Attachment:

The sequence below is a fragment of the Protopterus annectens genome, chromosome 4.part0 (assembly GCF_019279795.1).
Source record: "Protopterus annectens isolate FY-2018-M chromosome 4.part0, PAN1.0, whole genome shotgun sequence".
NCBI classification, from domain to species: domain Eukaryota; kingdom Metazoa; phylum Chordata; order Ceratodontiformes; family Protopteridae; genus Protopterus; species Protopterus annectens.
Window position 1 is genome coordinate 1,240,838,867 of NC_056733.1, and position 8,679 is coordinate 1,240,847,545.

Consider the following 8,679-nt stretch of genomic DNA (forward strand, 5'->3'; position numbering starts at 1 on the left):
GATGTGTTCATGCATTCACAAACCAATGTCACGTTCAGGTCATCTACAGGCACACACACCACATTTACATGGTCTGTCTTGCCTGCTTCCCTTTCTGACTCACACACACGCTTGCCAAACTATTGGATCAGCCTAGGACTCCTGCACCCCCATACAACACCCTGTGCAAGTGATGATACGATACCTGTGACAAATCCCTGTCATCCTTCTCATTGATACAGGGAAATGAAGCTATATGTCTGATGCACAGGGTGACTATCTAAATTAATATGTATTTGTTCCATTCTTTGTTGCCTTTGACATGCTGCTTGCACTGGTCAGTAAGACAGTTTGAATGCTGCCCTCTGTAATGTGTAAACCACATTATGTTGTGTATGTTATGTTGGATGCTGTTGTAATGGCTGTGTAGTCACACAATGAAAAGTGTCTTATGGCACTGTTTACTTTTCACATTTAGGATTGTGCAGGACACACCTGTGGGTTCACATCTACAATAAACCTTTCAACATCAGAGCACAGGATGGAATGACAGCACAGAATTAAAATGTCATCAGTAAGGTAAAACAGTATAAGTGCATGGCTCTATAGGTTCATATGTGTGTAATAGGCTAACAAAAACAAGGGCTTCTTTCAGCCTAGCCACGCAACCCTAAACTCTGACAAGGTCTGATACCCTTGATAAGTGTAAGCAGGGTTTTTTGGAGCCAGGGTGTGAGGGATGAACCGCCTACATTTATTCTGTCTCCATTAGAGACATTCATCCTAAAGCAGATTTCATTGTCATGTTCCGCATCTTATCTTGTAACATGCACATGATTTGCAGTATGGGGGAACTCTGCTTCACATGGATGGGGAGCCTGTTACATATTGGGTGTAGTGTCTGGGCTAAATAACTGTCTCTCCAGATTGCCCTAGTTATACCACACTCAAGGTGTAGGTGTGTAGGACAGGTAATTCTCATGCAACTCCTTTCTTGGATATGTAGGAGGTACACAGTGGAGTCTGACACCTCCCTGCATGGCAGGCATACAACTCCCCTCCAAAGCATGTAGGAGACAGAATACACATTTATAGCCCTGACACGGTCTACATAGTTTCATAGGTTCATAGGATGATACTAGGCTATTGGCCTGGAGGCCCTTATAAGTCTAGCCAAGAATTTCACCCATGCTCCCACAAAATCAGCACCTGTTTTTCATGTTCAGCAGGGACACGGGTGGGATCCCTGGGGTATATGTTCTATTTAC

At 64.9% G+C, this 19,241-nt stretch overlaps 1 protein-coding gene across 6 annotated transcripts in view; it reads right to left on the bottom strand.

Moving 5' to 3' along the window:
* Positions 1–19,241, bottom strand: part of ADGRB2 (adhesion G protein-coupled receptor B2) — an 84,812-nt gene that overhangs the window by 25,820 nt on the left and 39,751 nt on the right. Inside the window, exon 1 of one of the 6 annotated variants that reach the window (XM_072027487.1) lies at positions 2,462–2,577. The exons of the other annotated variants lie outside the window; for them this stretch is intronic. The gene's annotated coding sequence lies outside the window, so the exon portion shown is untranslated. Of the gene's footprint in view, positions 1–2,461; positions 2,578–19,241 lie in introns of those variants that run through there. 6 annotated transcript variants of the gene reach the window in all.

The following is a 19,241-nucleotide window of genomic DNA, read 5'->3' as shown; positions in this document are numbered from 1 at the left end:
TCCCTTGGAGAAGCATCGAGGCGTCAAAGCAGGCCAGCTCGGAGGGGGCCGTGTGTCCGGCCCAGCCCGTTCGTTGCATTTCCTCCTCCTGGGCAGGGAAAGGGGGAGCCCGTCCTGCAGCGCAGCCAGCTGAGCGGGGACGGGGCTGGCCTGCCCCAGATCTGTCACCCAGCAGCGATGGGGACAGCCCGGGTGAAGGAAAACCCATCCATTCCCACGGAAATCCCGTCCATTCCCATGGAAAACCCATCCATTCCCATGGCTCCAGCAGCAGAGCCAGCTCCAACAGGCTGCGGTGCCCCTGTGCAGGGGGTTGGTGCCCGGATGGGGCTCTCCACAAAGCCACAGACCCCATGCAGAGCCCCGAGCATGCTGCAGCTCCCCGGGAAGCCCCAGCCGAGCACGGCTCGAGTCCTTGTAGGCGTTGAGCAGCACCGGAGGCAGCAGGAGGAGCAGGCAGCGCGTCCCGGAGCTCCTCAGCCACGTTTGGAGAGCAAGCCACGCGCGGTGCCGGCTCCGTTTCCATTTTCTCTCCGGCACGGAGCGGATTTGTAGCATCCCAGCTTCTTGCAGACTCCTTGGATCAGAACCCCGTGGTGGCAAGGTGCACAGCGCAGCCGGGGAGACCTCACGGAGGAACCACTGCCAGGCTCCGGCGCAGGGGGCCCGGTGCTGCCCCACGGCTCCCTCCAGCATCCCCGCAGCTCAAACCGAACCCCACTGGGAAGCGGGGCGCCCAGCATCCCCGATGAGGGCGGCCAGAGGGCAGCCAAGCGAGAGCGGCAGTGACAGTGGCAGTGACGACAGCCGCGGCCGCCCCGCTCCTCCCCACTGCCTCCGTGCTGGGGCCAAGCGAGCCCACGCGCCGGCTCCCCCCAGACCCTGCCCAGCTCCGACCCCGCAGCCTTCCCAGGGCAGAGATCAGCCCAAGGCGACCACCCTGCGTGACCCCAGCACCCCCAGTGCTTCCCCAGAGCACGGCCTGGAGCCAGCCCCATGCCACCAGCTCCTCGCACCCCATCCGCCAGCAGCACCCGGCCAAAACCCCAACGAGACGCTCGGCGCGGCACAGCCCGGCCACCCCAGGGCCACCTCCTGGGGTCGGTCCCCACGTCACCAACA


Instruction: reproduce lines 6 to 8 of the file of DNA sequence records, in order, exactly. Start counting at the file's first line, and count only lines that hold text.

GATGTGTTCATGCATTCACAAACCAATGTCACGTTCAGGTCATCTACAGGCACACACACCACATTTACATGGTCTGTCTTGCCTGCTTCCCTTTCTGACTCACACACACGCTTGCCAAACTATTGGATCAGCCTAGGACTCCTGCACCCCCATACAACACCCTGTGCAAGTGATGATACGATACCTGTGACAAATCCCTGTCATCCTTCTCATTGATACAGGGAAATGAAGCTATATGTCTGATGCACAGGGTGACTATCTAAATTAATATGTATTTGTTCCATTCTTTGTTGCCTTTGACATGCTGCTTGCACTGGTCAGTAAGACAGTTTGAATGCTGCCCTCTGTAATGTGTAAACCACATTATGTTGTGTATGTTATGTTGGATGCTGTTGTAATGGCTGTGTAGTCACACAATGAAAAGTGTCTTATGGCACTGTTTACTTTTCACATTTAGGATTGTGCAGGACACACCTGTGGGTTCACATCTACAATAAACCTTTCAACATCAGAGCACAGGATGGAATGACAGCACAGAATTAAAATGTCATCAGTAAGGTAAAACAGTATAAGTGCATGGCTCTATAGGTTCATATGTGTGTAATAGGCTAACAAAAACAAGGGCTTCTTTCAGCCTAGCCACGCAACCCTAAACTCTGACAAGGTCTGATACCCTTGATAAGTGTAAGCAGGGTTTTTTGGAGCCAGGGTGTGAGGGATGAACCGCCTACATTTATTCTGTCTCCATTAGAGACATTCATCCTAAAGCAGATTTCATTGTCATGTTCCGCATCTTATCTTGTAACATGCACATGATTTGCAGTATGGGGGAACTCTGCTTCACATGGATGGGGAGCCTGTTACATATTGGGTGTAGTGTCTGGGCTAAATAACTGTCTCTCCAGATTGCCCTAGTTATACCACACTCAAGGTGTAGGTGTGTAGGACAGGTAATTCTCATGCAACTCCTTTCTTGGATATGTAGGAGGTACACAGTGGAGTCTGACACCTCCCTGCATGGCAGGCATACAACTCCCCTCCAAAGCATGTAGGAGACAGAATACACATTTATAGCCCTGACACGGTCTACATAGTTTCATAGGTTCATAGGATGATACTAGGCTATTGGCCTGGAGGCCCTTATAAGTCTAGCCAAGAATTTCACCCATGCTCCCACAAAATCAGCACCTGTTTTTCATGTTCAGCAGGGACACGGGTGGGATCCCTGGGGTATATGTTCTATTTAC

At 64.9% G+C, this 19,241-nt stretch overlaps 1 protein-coding gene across 6 annotated transcripts in view; it reads right to left on the bottom strand.

Moving 5' to 3' along the window: